Jenson Button believes that cockpit halo system should still be introduced in 2017, despite critics’ claims that the design will impede driver extraction.

Button’s teammate Fernando Alonso landed upside down in the gravel trap after his crash with Esteban Gutierrez, and was able to exit the car unassisted almost immediately.

When asked if the halo protection system would have hindered the Spaniard’s exit from the McLaren, Button dismissed the suggestion by replying, “Well he was fine wasn’t he?”

The Briton recognized that Alonso would have had to change the way he exited the car, but said there are more dangers presenting themselves in an open cockpit car than exiting a car if it has rolled over.

“There was no need for him to get out in that situation,” Button argued.

“There’s more safety risk of things hitting our head than anything happening when the car’s upside down.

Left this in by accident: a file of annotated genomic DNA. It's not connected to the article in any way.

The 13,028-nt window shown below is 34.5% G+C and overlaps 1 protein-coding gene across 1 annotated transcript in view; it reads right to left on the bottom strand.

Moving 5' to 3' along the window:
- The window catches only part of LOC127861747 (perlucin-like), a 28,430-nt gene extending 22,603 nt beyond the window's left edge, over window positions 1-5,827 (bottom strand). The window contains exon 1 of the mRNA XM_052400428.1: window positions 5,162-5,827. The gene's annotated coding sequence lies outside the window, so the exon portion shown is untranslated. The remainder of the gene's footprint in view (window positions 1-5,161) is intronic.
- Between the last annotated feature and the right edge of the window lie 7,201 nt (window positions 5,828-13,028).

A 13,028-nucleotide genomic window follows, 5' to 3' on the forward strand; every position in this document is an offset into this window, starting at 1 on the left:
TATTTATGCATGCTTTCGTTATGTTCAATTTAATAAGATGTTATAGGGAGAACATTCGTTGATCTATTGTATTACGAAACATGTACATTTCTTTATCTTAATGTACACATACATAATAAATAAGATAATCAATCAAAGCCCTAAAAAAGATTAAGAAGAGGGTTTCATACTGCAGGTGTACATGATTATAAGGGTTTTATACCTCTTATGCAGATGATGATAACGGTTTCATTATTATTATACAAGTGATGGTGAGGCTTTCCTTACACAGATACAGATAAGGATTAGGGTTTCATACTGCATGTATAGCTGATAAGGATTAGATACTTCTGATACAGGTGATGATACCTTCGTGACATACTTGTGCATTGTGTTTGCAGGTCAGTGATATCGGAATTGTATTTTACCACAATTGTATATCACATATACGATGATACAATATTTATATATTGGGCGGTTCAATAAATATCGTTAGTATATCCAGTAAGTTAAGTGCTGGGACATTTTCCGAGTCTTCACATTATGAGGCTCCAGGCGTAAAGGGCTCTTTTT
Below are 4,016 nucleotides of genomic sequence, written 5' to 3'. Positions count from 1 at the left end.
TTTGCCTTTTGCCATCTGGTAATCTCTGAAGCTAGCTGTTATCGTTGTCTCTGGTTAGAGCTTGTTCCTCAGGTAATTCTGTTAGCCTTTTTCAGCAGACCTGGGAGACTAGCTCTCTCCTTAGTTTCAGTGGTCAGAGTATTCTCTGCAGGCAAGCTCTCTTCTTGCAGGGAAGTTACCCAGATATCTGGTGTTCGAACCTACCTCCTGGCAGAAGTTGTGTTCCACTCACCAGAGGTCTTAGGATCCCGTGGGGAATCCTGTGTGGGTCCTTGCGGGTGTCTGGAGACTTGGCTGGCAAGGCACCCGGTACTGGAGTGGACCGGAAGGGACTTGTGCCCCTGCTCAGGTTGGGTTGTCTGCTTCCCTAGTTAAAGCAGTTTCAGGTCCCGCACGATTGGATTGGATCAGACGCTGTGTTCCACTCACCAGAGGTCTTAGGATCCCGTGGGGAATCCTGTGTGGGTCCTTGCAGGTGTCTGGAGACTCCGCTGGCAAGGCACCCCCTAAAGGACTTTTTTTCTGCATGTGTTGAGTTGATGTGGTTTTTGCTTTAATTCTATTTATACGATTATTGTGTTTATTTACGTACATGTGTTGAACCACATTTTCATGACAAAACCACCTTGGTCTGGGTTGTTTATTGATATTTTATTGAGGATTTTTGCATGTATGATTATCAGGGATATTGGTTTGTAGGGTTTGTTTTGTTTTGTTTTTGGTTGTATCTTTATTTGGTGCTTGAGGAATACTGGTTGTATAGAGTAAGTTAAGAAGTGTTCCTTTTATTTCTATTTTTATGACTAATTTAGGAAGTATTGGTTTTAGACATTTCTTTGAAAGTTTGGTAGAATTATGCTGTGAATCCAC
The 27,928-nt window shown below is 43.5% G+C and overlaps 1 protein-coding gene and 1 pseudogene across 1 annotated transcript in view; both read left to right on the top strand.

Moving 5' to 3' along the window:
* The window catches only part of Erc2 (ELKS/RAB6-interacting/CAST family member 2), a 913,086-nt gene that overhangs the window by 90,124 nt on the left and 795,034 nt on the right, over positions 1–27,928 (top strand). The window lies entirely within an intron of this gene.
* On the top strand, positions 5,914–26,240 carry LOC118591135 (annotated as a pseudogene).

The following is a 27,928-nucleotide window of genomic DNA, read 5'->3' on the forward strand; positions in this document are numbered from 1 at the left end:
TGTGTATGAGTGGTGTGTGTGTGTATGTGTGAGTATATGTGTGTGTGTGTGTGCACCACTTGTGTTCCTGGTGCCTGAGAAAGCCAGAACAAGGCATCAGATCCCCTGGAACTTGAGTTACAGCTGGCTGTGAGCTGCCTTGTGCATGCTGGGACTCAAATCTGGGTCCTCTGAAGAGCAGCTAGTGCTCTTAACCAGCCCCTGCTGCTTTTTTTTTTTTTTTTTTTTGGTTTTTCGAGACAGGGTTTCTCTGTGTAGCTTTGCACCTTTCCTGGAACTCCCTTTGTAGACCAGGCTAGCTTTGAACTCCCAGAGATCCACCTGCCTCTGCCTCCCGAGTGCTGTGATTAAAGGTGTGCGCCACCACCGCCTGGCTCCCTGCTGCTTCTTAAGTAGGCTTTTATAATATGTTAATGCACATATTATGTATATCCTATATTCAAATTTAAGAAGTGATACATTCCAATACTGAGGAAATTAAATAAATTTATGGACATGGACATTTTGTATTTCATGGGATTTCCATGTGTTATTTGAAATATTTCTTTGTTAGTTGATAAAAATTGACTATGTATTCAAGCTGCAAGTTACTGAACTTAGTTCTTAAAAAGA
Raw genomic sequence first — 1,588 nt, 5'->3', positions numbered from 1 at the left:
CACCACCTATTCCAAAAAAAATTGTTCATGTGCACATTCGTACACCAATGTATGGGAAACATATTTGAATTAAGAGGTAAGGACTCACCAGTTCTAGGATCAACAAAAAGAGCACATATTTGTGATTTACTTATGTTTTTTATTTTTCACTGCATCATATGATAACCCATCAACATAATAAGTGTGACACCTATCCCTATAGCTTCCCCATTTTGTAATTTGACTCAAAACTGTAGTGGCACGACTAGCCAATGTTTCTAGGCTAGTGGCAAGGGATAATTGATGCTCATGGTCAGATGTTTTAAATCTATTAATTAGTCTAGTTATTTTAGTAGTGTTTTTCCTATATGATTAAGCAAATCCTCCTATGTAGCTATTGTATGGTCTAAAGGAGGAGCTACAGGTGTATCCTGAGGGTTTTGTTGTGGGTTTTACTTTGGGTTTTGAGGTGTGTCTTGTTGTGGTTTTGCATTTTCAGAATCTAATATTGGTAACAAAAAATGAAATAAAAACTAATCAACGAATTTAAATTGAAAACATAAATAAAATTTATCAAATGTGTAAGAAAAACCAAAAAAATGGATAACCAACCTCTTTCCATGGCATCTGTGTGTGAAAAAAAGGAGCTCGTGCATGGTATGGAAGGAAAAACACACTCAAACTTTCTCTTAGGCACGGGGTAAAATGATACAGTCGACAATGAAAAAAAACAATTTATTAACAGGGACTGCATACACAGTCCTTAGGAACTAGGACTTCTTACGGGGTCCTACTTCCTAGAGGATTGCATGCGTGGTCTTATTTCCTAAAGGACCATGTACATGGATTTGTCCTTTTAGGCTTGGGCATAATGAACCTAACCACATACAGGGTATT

“It’s very unusual that there would be an issue with fuel spillage or anything like that because you have the safety cell and the way that the fuel tanks are, it won’t happen.

“I think it’s better to have a halo system. They would tip the car over of course to get him out so it takes a bit longer, but he was OK so it doesn’t matter.”

Alonso reserved a bit more judgement on the issue, emphasizing the importance of researching all possible outcomes before the system is introduced as a mandatory device.

“It’s a good question and I hadn’t thought about it. It’s something that we need to look at and we need to investigate because obviously I had a little space to get out and it was easy for me to get out,” Alonso said.

“We need to see if with the halo that would become more difficult.”

Image via George Hitchens Photography

George Hitchens Photography

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